Surviving adult sibling rivalry during the holidays
Posted Nov 19 2009 10:00pm
This is a repost from November 11, 2008. Since this can be an issue that interferes with fun during the holidays, I thought I would share it again. I hope it helps!
"Mom likes me best!" "I got better grades than you!" You probably recognize those statements as the battle cries of sibling rivalry. Unfortunately, if not dealt with, these competitive and sometimes hostile statements morph into the adult version of sibling rivalry with statements like, "I have a bigger house than you." "My kids are doing better in school than yours." Sibling rivalry can turn the relationship into a tumultuous and turbulent competition.
I have a brother and a sister - both older than I am - and we are very close and enjoy a strong bond. We are among the lucky ones to have this healthy relationship. My sibs and I have our mother to thank for this close bond. As children, when we were caught fighting, we had to sit face-to-face and say 10 nice things about each other. Imagine being angry with your brother or sister and needing to find 10 nice things to say! We were not allowed to get up until we both had come up with 10 things. Often in our frustration and struggles to complete the "10 nice things" exercise, we found ourselves working together. We thought we were cleverly pulling one over on our mother when she wasn’t watching. What we didn’t realize was that she was the clever one. The 10 nice things exercise had us focusing on the positives and had us bonding together in our goal to end the exercise. I believe this exercise played a big part in keeping the serious rivalry issues at bay.
If you and your sibs are still locked in the competitive battle, you are not alone. Unfortunately, many sibs are not able to enjoy a healthy bond and are stuck in a cycle of rivalry that creates hostility and stressful relations. The tone for the sibling relationships is set in early childhood. If children feel the need to compete for their parents’ attention and love - sibling rivalry can develop. This competitive attitude often builds and carries over into other areas of the sibling's lives (school, sports, etc). This rivalry can continue into adulthood as siblings compete over job status, salaries, children, etc.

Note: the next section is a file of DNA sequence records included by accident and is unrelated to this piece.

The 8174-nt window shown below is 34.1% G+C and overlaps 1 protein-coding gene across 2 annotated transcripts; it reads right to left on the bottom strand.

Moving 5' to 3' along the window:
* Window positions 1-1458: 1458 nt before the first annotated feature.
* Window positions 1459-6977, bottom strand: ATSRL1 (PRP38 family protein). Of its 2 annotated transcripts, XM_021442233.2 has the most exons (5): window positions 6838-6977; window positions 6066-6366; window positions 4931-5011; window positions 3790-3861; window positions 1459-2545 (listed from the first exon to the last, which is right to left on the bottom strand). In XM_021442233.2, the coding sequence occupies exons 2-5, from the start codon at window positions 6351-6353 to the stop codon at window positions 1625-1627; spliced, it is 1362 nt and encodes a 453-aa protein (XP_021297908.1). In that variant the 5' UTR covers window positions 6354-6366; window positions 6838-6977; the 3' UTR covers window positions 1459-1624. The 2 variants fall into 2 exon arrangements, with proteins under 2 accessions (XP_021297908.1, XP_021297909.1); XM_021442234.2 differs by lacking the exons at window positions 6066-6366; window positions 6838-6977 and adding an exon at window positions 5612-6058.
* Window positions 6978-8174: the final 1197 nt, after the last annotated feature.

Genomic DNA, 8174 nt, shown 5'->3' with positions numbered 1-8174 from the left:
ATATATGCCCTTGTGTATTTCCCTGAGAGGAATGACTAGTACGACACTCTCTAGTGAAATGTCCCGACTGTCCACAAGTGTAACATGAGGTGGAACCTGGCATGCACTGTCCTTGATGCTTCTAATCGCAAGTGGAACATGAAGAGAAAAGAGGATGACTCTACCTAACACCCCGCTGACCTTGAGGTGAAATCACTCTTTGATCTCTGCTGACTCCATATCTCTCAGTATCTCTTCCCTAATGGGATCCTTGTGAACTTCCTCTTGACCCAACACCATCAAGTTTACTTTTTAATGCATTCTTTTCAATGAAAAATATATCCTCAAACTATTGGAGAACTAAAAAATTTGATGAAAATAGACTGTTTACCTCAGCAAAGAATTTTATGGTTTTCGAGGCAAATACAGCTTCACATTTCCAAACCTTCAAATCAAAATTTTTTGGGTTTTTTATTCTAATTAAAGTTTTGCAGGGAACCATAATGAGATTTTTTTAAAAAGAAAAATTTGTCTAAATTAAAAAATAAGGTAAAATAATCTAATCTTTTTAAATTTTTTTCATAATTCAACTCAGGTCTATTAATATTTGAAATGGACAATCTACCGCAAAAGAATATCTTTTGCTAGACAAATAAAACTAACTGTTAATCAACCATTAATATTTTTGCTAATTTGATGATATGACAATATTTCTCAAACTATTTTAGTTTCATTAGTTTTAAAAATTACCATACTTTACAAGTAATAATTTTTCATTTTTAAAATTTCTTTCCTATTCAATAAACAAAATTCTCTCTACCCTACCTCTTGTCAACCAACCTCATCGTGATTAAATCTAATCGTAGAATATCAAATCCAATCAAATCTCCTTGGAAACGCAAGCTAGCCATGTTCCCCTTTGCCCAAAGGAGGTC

If sibling rivalry is still a problem in your family, there is hope. You can reduce or eliminate sibling rivalry. You must decide if it is more important to be “first” or to be close. If you really want to change the situation, it is up to you to make the first move. Put down your anger and jealousy. Give up the competitive attitude. It takes two to tango - if you stop the rivalry dance, eventually your sibling will also. It may take some time and serious effort on your part, but you can do it.
Putting a stop to the rivalry will require that you start looking for the positives in your brother or sister (this is the adult version of the “10 nice things exercise”). Think back to childhood and list any positive memories and identify the positive qualities of your sib. Focusing on the positives will help dissolve some hostility and can strengthen the relationship. You might want to share this list with your sibling(s) in a letter. Let him or her know that you want to focus on creating a new healthy bond.
The next step is to be on the lookout for an opportunity to pay your sibling a compliment. Challenge yourself to catch your sibling doing something positive at the next get together and then praise him/her. You need to be sincere for this to work. You might be amazed at the positive response you get.
It is also important to remember that you will likely need to put some significant effort into changing this relationship. Your relationship did not deteriorate overnight and it’s not likely to resolve overnight. Even if you are tempted to fall back into the old habits of competition, stay with your efforts to build a stronger relationship – the rewards can be amazing! Strong and healthy sibling relationships can enrich your life tremendously.